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Payroll Fraud: How to Tell the Legitimate Companies from Scam Artists

Payroll
Article
10/26/2018

Payroll fraud can happen to any business. Many companies opt to work with a payroll services provider to gain efficiency and expertise, but choosing the right one is paramount. Not every payroll firm has your best interests in mind.

Recent news stories highlight the risk. This April, the owner of four professional employer organizations in Michigan failed to pay more than $1.5 million in prescribed federal tax withholdings and faces up to five years in prison.

Schemes to siphon funds from your firm

Fraudulent payroll service providers employ various schemes to steal money from clients. They include:

  • Ghost employees: Setting up one or more workers on the company payroll who are not actually employed there, or sometimes don't even exist. The payroll firm creates paychecks distributed to this ghost individual — which funnels company money out of proper accounts.
  • Commission stratagems: Payroll is complicated in businesses that offer employees commission, which is why many such firms seek help from payroll service providers. However, illegitimate payroll businesses will try to inflate commission amounts for certain workers by falsifying sales records, invoices and other financial documents.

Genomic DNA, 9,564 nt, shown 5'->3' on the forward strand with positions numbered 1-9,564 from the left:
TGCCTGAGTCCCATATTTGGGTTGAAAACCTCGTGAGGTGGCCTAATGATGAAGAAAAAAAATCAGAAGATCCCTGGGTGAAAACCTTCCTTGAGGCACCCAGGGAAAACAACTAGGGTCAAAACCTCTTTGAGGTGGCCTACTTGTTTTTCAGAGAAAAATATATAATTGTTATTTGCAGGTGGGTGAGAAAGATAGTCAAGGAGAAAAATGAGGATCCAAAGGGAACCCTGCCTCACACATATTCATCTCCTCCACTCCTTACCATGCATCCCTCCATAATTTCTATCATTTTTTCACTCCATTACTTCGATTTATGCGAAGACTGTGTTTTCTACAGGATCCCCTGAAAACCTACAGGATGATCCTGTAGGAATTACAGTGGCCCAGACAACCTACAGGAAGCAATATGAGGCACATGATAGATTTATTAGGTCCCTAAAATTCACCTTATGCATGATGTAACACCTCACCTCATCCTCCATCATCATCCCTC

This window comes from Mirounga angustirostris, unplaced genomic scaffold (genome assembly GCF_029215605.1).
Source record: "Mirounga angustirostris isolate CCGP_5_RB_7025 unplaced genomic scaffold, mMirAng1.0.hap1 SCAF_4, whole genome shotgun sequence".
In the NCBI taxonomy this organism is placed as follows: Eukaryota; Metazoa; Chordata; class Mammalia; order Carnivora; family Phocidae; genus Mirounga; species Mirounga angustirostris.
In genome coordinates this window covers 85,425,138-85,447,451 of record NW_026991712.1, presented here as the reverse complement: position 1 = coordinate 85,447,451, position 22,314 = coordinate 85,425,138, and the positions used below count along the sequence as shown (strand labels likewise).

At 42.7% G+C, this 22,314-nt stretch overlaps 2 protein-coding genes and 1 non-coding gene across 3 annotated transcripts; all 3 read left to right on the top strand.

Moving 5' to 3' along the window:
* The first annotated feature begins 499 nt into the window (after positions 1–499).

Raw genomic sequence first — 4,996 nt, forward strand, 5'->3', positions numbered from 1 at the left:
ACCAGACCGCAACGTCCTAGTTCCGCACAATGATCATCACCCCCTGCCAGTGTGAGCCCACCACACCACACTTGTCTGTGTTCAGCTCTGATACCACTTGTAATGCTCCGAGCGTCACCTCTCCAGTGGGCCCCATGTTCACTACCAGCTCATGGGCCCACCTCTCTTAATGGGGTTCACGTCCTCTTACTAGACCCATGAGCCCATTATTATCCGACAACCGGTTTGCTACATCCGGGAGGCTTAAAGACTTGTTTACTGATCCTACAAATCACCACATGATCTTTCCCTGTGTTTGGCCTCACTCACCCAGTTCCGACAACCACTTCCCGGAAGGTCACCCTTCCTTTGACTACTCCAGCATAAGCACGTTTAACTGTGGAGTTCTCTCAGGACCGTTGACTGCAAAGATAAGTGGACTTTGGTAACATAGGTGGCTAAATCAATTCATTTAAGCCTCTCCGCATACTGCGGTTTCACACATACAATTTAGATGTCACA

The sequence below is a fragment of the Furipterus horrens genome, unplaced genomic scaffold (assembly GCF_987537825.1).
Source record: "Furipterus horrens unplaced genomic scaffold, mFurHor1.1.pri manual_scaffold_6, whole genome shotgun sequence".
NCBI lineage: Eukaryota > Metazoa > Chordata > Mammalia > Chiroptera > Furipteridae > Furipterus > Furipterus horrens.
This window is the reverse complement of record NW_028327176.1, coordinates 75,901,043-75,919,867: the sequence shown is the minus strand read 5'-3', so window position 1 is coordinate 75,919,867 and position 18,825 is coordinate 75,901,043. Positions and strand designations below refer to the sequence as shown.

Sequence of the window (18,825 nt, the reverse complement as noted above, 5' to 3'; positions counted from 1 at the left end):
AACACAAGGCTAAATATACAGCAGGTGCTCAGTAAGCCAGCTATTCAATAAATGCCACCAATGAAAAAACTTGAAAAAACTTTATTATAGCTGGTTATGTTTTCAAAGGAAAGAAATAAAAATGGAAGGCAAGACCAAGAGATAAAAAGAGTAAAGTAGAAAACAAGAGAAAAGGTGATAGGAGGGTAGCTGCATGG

• Falsified hours and salary: Fraudulent payroll firms will inflate the number of hours worked by certain staff members, or exaggerate monthly take-home pay for salaried workers.
  • Vendor impersonation: A scammer masquerading as a valid contractor sends an unsolicited request to update the contractor's payment information, such as new routing and account information for automated clearing-house (ACH) or wire payments, or a request to change payment via check to ACH or wire disbursement, along with routing and account information.
  • Payroll impersonation: By asking workers to update or confirm their payroll information via a fake payroll platform that mimics their employer's real platform, crooks target individual employees. Ruses include claiming the employee must view a confidential email from human resources or the payroll department, examine changes to their account, or confirming that the account should not be deleted. The fraudsters steal the employee's credentials when the victim logs in from a link or attachment in the email, then change payment information in the real payroll platform.